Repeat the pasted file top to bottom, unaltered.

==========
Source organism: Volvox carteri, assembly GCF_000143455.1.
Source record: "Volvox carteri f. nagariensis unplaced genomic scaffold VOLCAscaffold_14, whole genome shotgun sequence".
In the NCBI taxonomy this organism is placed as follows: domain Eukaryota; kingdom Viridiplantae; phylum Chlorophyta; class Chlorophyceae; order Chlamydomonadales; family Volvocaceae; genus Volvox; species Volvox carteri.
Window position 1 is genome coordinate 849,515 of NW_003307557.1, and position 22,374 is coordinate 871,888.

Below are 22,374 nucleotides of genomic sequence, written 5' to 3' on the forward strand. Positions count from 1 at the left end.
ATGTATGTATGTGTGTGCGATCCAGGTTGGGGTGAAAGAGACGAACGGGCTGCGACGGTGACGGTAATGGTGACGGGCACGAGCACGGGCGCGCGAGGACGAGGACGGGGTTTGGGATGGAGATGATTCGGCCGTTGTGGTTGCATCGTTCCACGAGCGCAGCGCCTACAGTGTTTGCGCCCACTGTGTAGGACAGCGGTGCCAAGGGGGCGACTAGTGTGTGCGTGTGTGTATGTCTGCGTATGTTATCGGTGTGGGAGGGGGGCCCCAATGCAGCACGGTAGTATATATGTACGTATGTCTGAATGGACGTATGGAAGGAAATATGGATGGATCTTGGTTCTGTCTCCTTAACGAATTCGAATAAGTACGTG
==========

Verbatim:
Source organism: Volvox carteri, assembly GCF_000143455.1.
Source record: "Volvox carteri f. nagariensis unplaced genomic scaffold VOLCAscaffold_14, whole genome shotgun sequence".
In the NCBI taxonomy this organism is placed as follows: domain Eukaryota; kingdom Viridiplantae; phylum Chlorophyta; class Chlorophyceae; order Chlamydomonadales; family Volvocaceae; genus Volvox; species Volvox carteri.
Window position 1 is genome coordinate 849,515 of NW_003307557.1, and position 22,374 is coordinate 871,888.

Below are 22,374 nucleotides of genomic sequence, written 5' to 3' on the forward strand. Positions count from 1 at the left end.
ATGTATGTATGTGTGTGCGATCCAGGTTGGGGTGAAAGAGACGAACGGGCTGCGACGGTGACGGTAATGGTGACGGGCACGAGCACGGGCGCGCGAGGACGAGGACGGGGTTTGGGATGGAGATGATTCGGCCGTTGTGGTTGCATCGTTCCACGAGCGCAGCGCCTACAGTGTTTGCGCCCACTGTGTAGGACAGCGGTGCCAAGGGGGCGACTAGTGTGTGCGTGTGTGTATGTCTGCGTATGTTATCGGTGTGGGAGGGGGGCCCCAATGCAGCACGGTAGTATATATGTACGTATGTCTGAATGGACGTATGGAAGGAAATATGGATGGATCTTGGTTCTGTCTCCTTAACGAATTCGAATAAGTACGTG